About 35 minutes before practice ended, the #76 car rolled in and unloaded and made the final practice. A few crucial laps were all that was needed for Roger and the team to feel confident in the car.

For those first minutes when the #76 arrived, a minor chaotic storm brewed as everyone was hurried to get the #76 car on the track. It was the first real race where two cars needed to be prepped, set-up, supported and managed by the team. I made some observations about our work flow, as I've always dreamed about overseeing a multi-car operation. I've also kept in mind that TVM is fairly young as a team, with some racing veterans.

This might be long-winded, as my posts often are, but it struck me as we were getting ready to qualify. Running a two-car team, one veteran and one rookie, is going to be a whole lot like starting a new church. But I'm saving that one for later.

Saturday, April 21, 2007

"Flame on!" (FF)

I so need a lens in the range of 50-80mm 2.8. This picture is one of the better night shots.

Friday, April 20, 2007

"Cameron is so tight, if you stuck a lump of coal..." (FBDO)

from But Ann Hornaday in the Washington Post suggests that the movie may be ill-timed. "Blacksburg is still numb. The rest of us are still reeling. And Hot Fuzz, which pokes fun at America's fetishistic gun culture while deliriously wallowing in it, now arrives on screens striking a tone of antic overkill that, from its giddy lock-and-load sight gags to its climactic shootout on a placid village green, right this minute seems oddly tone-deaf and tasteless."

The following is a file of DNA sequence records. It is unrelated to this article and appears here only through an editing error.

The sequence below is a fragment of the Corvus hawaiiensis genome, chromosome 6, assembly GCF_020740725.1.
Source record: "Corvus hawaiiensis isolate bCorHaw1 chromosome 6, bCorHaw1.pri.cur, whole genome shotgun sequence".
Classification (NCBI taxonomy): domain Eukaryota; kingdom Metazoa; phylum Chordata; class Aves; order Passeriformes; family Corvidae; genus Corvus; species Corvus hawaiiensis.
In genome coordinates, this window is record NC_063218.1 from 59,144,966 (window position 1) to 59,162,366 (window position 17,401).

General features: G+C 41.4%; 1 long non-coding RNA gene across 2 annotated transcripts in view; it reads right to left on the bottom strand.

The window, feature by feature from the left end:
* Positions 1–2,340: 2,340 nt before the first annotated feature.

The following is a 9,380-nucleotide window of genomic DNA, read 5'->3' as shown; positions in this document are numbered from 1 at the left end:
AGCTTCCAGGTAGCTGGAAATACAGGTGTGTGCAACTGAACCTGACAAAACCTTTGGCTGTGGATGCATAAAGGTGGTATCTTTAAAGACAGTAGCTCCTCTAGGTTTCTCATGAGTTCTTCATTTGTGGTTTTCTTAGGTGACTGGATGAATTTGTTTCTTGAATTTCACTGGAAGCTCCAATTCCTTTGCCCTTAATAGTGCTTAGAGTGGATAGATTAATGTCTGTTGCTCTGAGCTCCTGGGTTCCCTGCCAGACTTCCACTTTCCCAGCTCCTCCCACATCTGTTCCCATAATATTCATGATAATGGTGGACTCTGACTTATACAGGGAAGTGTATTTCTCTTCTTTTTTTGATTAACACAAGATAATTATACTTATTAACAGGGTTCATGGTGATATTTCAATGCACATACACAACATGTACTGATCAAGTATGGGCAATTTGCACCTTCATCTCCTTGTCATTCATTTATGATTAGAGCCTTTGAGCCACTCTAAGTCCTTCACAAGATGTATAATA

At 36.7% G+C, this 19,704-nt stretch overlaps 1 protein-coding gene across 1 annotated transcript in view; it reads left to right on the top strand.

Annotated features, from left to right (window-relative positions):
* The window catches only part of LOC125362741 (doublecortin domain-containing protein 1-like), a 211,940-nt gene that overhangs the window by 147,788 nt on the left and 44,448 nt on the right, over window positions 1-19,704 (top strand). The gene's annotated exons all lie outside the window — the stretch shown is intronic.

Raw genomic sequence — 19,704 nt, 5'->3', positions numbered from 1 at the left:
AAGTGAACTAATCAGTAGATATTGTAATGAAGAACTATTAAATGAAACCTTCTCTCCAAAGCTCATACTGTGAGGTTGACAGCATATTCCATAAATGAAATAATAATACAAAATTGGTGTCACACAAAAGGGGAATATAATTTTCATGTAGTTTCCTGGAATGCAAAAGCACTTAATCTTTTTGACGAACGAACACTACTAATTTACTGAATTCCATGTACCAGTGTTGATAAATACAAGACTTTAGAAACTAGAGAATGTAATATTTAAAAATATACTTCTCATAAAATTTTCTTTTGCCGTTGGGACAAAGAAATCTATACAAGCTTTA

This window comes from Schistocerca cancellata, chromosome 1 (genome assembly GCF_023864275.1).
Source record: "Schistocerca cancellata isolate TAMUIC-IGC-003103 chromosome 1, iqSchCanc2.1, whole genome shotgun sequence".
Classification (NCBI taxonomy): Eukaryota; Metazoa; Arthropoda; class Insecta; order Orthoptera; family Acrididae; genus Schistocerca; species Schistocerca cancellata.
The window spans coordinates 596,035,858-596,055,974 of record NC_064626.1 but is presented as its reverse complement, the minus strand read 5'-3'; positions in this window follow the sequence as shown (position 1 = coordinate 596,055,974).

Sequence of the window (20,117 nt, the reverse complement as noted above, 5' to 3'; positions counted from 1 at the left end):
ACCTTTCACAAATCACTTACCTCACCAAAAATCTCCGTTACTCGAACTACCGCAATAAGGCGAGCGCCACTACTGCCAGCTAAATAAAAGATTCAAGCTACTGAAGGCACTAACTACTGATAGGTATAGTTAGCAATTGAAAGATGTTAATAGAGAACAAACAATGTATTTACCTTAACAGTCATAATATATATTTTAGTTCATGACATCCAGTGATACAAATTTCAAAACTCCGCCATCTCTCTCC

The Virginia Tech shooting is definitely tragic and my heart goes out to those that are affected by a crazy person. But condemning a movie that was filmed last year and has been known about for months just because it is released the weekend after a horrible event is close-minded and hyper-politically correctness-sensitivity overboard.

If you didn't like the movie (Hot Fuzz, a British parody of American action/cop/buddy movies), just say so. Don't bring in outside news events that just happen to correlate to a minuscule degree. If Ms. Hornaday is trying to call the film distributors to act with corporate responsibly, maybe she should call on the news stations that blare the non-stop violence 24/7 when an act of violence happens.

If Ms. Hornaday is using this viewpoint to explain why the movie may not do well at the box office, I think she should focus on her job and review movies, not estimate movie grosses or call it "tasteless".

Thursday, April 19, 2007

I'm watching LOST online right now. My point is something that is simply obvious to me, and don't know how it got overlooked by the writers.

1) 40 some people are stuck on the beach.
2) 3 have come back from a compound on a smaller island.
3) 4 have come back from a HOUSING COMPLEX on the BIG island.
4) 1 person has the code to turn off the fence.
5) 4 people believe everyone who lived in the housing complex is gone.

Why doesn't Jack (and Juliette would need to be persuaded) lead everyone back to the village and everyone can sleep in a regular bed, have water, maybe electricity. How did this plot GRAND CANYON skip the creative LOST team?

Wouldn't someone on the island be asking all these questions about Jack and where he was, etc? I know if all these folks came back alive, I'd be asking where they were, how to get back, and move there.

Tuesday, April 17, 2007

"I've seen it on ESPN. The coverage is excellent." (DoT)